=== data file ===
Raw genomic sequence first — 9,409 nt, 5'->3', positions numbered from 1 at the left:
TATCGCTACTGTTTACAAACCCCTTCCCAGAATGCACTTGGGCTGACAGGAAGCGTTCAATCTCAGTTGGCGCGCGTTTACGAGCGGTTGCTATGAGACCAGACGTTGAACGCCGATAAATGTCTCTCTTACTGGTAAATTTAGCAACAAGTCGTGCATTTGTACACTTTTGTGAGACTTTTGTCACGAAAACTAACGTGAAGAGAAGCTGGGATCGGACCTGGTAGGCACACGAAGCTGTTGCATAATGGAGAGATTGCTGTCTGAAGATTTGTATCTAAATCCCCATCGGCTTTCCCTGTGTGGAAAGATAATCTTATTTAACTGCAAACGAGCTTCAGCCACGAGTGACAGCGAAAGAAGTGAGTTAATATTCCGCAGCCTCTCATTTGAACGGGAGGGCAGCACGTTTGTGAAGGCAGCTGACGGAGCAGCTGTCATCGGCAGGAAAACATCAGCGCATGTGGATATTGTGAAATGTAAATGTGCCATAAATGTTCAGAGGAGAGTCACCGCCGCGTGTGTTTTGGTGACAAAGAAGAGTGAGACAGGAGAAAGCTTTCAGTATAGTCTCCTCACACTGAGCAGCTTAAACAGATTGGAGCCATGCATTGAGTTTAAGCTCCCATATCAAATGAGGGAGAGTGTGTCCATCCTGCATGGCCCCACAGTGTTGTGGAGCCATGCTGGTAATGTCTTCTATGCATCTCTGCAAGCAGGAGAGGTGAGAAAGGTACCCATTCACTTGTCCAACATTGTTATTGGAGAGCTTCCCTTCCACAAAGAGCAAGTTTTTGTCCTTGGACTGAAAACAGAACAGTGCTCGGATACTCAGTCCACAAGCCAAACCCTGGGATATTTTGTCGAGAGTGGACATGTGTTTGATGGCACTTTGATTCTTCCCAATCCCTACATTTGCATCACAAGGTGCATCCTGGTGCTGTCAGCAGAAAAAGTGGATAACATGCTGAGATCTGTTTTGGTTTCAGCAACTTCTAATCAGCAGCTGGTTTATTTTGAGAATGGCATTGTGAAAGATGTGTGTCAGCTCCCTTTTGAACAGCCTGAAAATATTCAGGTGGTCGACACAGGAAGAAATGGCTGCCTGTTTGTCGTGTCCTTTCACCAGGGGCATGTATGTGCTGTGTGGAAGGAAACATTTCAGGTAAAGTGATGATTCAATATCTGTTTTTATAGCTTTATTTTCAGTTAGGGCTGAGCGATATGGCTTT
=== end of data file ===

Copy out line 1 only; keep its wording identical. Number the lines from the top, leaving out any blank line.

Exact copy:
Raw genomic sequence first — 9,409 nt, 5'->3', positions numbered from 1 at the left: